If you’re looking to buy in the Hamptons, good luck.
Homes in the area are being taken off the market at record rates, while inventory remains low, according to a new report from Bloomberg. And on top of that, prices are also at record highs, as homebuyers compete for the houses that are available.
This bucks the nationwide trend that has seen the beginning of a housing market correction, where home prices fell 1.1 percent in the summer, according to data from the Case-Schiller Index. That’s one of the largest dips since the US housing market bottomed out a decade ago in the wake of the Global Financial Crisis.
In the third quarter of 2022, properties were listed for an average of 70 days, down from 96 days the previous year, according to the appraiser Miller Samuel and the brokerage Douglas Elliman. The median price for those homes, $1.6 million, equals record high set in the second quarter of this year.
That total was helped along by bidding wars, which occurred for 28 percent of deals in the quarter, the second-highest level recorded by Miller Samuel and Douglas Elliman. (The highest was 34 percent in the second quarter.) Now, 59 percent of Hamptons sales are in the seven figures, and 12.9 percent are $5 million or more.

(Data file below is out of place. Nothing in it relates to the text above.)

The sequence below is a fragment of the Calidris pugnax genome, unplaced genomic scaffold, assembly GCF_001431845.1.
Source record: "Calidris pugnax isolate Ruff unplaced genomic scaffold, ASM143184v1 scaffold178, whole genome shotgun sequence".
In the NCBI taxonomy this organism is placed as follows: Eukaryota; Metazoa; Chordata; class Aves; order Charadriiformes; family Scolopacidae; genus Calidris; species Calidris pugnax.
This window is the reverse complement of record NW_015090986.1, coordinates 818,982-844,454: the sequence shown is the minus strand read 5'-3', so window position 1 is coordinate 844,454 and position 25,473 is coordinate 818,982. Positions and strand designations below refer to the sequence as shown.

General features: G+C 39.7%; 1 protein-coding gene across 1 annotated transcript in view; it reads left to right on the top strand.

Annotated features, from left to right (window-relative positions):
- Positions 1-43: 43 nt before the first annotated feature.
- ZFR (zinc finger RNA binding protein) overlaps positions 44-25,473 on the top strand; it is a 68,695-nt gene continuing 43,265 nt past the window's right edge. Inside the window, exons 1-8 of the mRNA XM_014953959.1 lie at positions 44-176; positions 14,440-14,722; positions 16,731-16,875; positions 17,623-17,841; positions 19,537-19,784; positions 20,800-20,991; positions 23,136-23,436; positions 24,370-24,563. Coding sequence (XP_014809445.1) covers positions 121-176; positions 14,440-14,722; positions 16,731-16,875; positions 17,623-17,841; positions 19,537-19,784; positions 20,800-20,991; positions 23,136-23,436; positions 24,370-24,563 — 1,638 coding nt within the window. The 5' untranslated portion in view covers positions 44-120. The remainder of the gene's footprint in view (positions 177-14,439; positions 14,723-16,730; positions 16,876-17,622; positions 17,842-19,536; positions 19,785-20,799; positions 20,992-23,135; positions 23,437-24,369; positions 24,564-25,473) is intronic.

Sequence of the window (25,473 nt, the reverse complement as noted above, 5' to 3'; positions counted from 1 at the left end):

The same trend holds true on the nearby yet more affordable North Fork: There, the median home price was up 22 percent from the previous year, sitting at $979,500 in the third quarter. And homes were only on the market for a record low of 51 days, down from 60 last year.
It’s all good news for sellers and bad news for buyers, especially when you factor in the low inventory in the neighborhood. In the Hamptons, sales fell year over year for the fifth straight quarter, to just 333, despite buyers being interested in the area’s homes. There would “absolutely, without a question” be more deals if there were more listings, Ernest Cervi, who oversees Hamptons sales for the Corcoran Group, told Bloomberg. Agents keep telling him “the same story: ‘No inventory, I have buyers waiting.’”
Usually, several new listings would hit the market at the start of September, but that didn’t happen this year, Cervi told the outlet. Some of that may have been due to owners not wanting to sell thanks to rising interest rates and the current economic picture. Or maybe they’re simply enjoying their Hamptons home, which is now even more coveted than it may have been a few years ago.